When we first dropped a rock, I believe that the time was in the neighborhood of 7.8 seconds. Unfortunately, I did not write down the numbers. In any case, there was a good chance that we were significantly more than 600 feet above the grandstand.

We then proceeded quite a ways down the first ledge and then cut back to the west on another ledge, thus arriving at a point below our first measuring point. It is worth noting that simply going down the first ledge meant traveling more or less parallel to the Grandstand and not getting much closer.

When we dropped rocks from our second vantage point, the sound returned in just about 7 seconds. The use of "in the neighborhood" and "just about" is due to my fuzzy memory, not bad accounting practices. I had a stopwatch and times were measured to the nearest fifth of a second (maybe Rolex could have used this in an ad).

We know that the estimate turned out to be better than we could have expected. We made two 150-foot rappels down to the second bivouac ledge. Continuing the next morning, I remember disengaging from the 300 foot rappel and noting that the unweighted rope retreated to a position just above my head. I also remember noticing that for about 250 feet of that rappel, we were hanging free of the rock, descending over a significant overhang. We were pleased that the litter was not left dangling somewhere on the overhanging part of the face.

Some weeks later...

Well, here we go again. The vexing problem of the falling rock has once again invaded my curiosity. The "rather intractable" differential equation which describes the motion of a rock falling in the atmosphere is only intractable in the sense that its solution is complicated enough to want the solver to have access to pencil and paper. More difficulties arise because the solution involves some esoteric functions which cannot be evaluated without recourse to some sort of electronic device (or a slide rule, for the old folks). Also, a key element is missing. If the air resistance is proportional to the square of the velocity, what is the constant of proportionality?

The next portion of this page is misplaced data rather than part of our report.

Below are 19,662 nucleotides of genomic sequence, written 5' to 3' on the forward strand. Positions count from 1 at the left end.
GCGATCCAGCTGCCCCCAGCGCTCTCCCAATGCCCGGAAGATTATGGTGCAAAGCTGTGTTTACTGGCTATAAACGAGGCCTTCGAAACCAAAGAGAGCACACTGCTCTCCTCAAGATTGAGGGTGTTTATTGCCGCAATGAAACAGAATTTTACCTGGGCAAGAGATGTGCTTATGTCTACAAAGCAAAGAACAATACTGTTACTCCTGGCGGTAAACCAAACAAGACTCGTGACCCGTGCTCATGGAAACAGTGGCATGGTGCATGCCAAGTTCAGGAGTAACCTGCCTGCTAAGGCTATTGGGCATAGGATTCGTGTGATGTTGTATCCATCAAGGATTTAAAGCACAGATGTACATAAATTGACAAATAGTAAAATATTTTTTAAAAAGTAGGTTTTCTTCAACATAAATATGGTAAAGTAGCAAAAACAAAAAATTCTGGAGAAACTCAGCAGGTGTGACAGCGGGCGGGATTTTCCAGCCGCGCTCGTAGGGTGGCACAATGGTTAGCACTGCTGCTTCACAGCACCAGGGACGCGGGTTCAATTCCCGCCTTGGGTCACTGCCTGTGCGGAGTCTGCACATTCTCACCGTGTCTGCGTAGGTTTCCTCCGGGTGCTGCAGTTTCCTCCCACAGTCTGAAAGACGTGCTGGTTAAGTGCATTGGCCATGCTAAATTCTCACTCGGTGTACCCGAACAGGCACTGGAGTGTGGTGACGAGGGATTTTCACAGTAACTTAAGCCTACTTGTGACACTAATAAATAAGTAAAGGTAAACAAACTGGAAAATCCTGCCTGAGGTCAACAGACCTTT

The rock will continue to accelerate until the resisting force is equal to the weight of the rock, that is to say, the rock has reached terminal velocity. For example, if you fall out of an airplane, your terminal velocity will probably be a bit less than 200 feet per second. A small meteor that reaches the earth does so at about 350 feet per second. If we know the terminal velocity for a rock, we can calculate how far it will fall in a given time, even without knowing that elusive constant of proportionality.

If 1/k is the terminal velocity, g is the acceleration due to gravity, t is the time, and s is the distance fallen,

s = (1/(gk2) )LN(COSH(gkt)).

In this absurd expression LN is the logarithm function and COSH is the hyperbolic cosine function (related to a hyperbola in a manner similar to the relationship of the cosine function to a circle).

To arrive at this formula requires significant floundering in some messy calculus and if you believe this result, I have some lake-bottom property to sell you (complete with a bridge that I picked up in Brooklyn a few years back).

However, it is surprising to view the results for various terminal velocities. It is rather likely that the terminal velocity of a rock is somewhere between that of a human and a meteor. Please ignore the differences among granite and schist and odd shapes. One further admonition - these subjects are not usually discussed in polite company. You do so at your own risk.

It is hard not to notice the fact that if our rock had the good sense to have a terminal velocity of 300 feet per second, it would have fallen 597 feet during its allotted time.

I am now retiring to the woodpile to sip a gin and tonic.


I insert this almost in its entirety to show Irvine's Martini-dry sense of humor, and the type of people with whom I have spent most of my life. It has been an honor.

We trusted Bob and Leigh. They had been so very accurate so far, and we were all still alive and intact, Campbell was doing well, although in pain and grumpy. We set up the anchors for the next lowering, and Leigh hopped off like an elf to find a route and a ledge. He had kept his optimism and sense of humor totally intact, as if this was the terrain he was born to. I know we were nervous about this section; none of us but Leigh had been near it, hanging hollow, cold, dark and wet beneath us. He called back that he had found a ledge, barely at the correct height, and with rope-stretch, the litter would reach. If memory is correct, Pete lowered off with Gaylord on the first 300 feet to a small slanting ledge. I remember him hanging backwards onto the stokes litter, his too-short knickers baring his thin climbers' legs, as he pushed off backwards over the brink, guiding the litter over the lip of rock and disappearing down the cliff. Although I was still on the First Ledge, I remember from the radio traffic that Pete was having an epic. The litter was swinging, and Leigh managed to pull it to safety on a minuscule slanting shelf.